Sunday, May 3, 2009

(Re)Fueling the Transition towards Renewable Fuels

The lack of infrastructure for transporting and dispensing renewable fuels to end-users is a significant barrier that will need to be addressed if renewable transportation fuels and advanced vehicle technology are to penetrate the current market. However, there are several pilot projects that have been introduced that are paving the way for making this transition to cleaner transportation practices
The National Aeronautics and Space Administration (NASA) recently released a press release stating that it is working on a prototype for a commercial hydrogen fueling station that uses wind and solar powered-energy to perform electrolysis to produce hydrogen. [1]The first plant is slated to be built in the Cleveland area next to the Great Lakes Science Center and will use water from Lake Erie. It will utilize wind and solar power from existing facilities at the science center. [1] The first objective of the project is to create a commercial scale hydrogen refueling station that generated hydrogen on-site through electrolysis that is powered by clean energy sources. The second is to build the plant with commercially available parts so that other stations may follow. The third is create an exhibit that publicizes the refueling station’s purpose and merit by taking advantage of its location at the Great Lakes Science Center.

This hydrogen refueling station is not the first commercial-scale clean technology refueling station. In Frankfurt, Germany, a new electric vehicle battery recharging station has been built in order to charge the city’s small scale electric vehicles (EV). [2] The station, fueled by panels provided by Evergreen Solar, supply free recharging to vehicles such as Velotaxis, Segways, electric bikes and scooters to promote the use of low-emission vehicles in this high-traffic area. [2] The station located in a major commercial shopping center, allows consumers to charge their cars at one of its six charging ports while they shop, since this type of refueling takes much longer than traditional gasoline and diesel fuel refueling. [2] The station is projected to produce approximately 21 kWh of electricity on peak days. [2] To provide a sense of scale, this is the amount of electricity that could fuel an electric scooter to travel about 71,500 miles a year. The cost of the stations was approximately $85,100 (USD). [2]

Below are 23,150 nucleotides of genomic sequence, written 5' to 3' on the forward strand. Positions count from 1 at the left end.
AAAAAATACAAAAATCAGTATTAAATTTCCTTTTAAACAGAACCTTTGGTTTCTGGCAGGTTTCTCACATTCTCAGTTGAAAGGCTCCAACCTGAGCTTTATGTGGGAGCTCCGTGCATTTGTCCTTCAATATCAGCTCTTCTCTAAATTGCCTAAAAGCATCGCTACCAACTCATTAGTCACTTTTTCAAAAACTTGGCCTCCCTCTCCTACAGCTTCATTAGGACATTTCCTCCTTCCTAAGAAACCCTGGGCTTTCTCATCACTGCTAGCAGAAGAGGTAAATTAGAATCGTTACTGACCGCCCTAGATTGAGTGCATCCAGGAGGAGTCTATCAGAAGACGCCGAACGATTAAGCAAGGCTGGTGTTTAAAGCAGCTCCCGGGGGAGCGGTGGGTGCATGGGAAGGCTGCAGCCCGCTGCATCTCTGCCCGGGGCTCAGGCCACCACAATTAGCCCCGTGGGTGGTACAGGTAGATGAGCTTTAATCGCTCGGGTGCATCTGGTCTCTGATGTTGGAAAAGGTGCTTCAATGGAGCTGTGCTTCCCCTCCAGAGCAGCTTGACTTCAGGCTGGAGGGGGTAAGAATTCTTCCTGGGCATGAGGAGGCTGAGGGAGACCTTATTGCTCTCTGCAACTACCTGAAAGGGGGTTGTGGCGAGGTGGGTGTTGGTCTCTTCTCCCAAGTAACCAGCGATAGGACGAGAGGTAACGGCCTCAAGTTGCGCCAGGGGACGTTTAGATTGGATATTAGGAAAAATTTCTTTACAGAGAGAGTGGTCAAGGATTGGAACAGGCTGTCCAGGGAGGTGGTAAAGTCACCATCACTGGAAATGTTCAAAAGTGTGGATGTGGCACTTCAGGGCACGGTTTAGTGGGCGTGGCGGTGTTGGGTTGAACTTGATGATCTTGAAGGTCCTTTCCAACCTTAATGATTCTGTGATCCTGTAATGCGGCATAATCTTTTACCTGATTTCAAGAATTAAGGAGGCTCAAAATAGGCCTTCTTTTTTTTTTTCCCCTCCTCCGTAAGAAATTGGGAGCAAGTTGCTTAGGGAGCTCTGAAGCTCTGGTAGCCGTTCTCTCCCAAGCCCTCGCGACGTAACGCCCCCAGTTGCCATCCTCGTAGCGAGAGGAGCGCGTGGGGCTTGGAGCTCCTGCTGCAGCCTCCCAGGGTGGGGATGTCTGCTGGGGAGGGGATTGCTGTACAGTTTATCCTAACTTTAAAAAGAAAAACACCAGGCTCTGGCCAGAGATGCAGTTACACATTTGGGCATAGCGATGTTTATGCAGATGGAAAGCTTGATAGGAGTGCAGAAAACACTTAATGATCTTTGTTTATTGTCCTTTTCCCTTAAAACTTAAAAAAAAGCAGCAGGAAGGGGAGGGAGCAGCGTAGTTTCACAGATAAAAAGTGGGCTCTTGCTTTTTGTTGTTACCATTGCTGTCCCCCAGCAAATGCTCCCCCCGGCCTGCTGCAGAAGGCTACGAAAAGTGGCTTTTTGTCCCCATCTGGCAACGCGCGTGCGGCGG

Pilot projects such as the refueling station in Cleveland, OH, and Frankfurt, Germany are paving the way for the transition to cleaner forms of transportation. Although they represent nascent attempts to penetrate the current transportation fueling system, they are integral in engaging the scientific and clean-tech community, as well as public interest.

1. Owens, J.P., NASA Leads Team in Establishing a Renewable Hydrogen Fueling Station in NASA's Glenn Research Center-Press Release. 2009: Cleveland, OH.
2. Press, A., Evergreen Solar PV Panels Power EV Recharging Station in Germany, in 2009: Massachusetts.

1 comment:

Oil Man said...

It's interesting to examine the funding mechanisms behind the transition to new fuels.

From a technical perspective, it seems that electricity is currently safer, more cost effective and more efficient as an energy carrier than hydrogen. As such, I wonder why NASA wants to support hydrogen? Is this plant a leftover initiative of the Bush administration's goal to lower the cost of hydrogen production for oil refiners? A less sinister guess would be that NASA sincerely believes it can leverage its decades of expertise with fuel cells for space flight applications to benefit the automobile sector.

NASA scientists also have decades of experience with solar panels for spacecraft. NASA probably has top experts from most disciplines in engineering, from high performance materials to computational fluid dynamics, so it is curious why NASA scientists chose to apply their expertise to renewable fuels via hydrogen as opposed to other technologies.